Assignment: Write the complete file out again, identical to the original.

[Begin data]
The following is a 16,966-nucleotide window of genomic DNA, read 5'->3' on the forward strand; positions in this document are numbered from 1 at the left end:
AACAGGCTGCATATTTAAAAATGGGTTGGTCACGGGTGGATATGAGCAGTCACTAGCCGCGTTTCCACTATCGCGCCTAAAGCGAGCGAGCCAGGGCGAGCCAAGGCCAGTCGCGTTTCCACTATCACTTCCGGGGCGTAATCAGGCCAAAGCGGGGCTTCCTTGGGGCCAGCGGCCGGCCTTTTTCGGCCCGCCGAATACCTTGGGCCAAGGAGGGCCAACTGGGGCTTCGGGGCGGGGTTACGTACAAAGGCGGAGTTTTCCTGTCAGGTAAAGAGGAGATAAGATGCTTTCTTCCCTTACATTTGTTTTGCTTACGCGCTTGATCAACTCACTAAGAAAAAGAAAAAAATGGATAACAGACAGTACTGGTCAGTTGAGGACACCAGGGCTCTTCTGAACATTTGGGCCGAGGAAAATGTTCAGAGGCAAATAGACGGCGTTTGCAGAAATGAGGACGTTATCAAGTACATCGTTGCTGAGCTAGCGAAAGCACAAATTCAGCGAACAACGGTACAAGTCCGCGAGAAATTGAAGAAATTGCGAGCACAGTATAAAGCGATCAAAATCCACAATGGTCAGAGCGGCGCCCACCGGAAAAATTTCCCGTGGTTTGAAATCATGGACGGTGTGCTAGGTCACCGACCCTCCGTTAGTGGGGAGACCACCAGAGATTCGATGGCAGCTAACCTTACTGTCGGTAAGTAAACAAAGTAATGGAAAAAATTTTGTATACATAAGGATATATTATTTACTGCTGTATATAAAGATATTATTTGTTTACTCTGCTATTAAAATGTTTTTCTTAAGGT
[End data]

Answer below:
The following is a 16,966-nucleotide window of genomic DNA, read 5'->3' on the forward strand; positions in this document are numbered from 1 at the left end:
AACAGGCTGCATATTTAAAAATGGGTTGGTCACGGGTGGATATGAGCAGTCACTAGCCGCGTTTCCACTATCGCGCCTAAAGCGAGCGAGCCAGGGCGAGCCAAGGCCAGTCGCGTTTCCACTATCACTTCCGGGGCGTAATCAGGCCAAAGCGGGGCTTCCTTGGGGCCAGCGGCCGGCCTTTTTCGGCCCGCCGAATACCTTGGGCCAAGGAGGGCCAACTGGGGCTTCGGGGCGGGGTTACGTACAAAGGCGGAGTTTTCCTGTCAGGTAAAGAGGAGATAAGATGCTTTCTTCCCTTACATTTGTTTTGCTTACGCGCTTGATCAACTCACTAAGAAAAAGAAAAAAATGGATAACAGACAGTACTGGTCAGTTGAGGACACCAGGGCTCTTCTGAACATTTGGGCCGAGGAAAATGTTCAGAGGCAAATAGACGGCGTTTGCAGAAATGAGGACGTTATCAAGTACATCGTTGCTGAGCTAGCGAAAGCACAAATTCAGCGAACAACGGTACAAGTCCGCGAGAAATTGAAGAAATTGCGAGCACAGTATAAAGCGATCAAAATCCACAATGGTCAGAGCGGCGCCCACCGGAAAAATTTCCCGTGGTTTGAAATCATGGACGGTGTGCTAGGTCACCGACCCTCCGTTAGTGGGGAGACCACCAGAGATTCGATGGCAGCTAACCTTACTGTCGGTAAGTAAACAAAGTAATGGAAAAAATTTTGTATACATAAGGATATATTATTTACTGCTGTATATAAAGATATTATTTGTTTACTCTGCTATTAAAATGTTTTTCTTAAGGT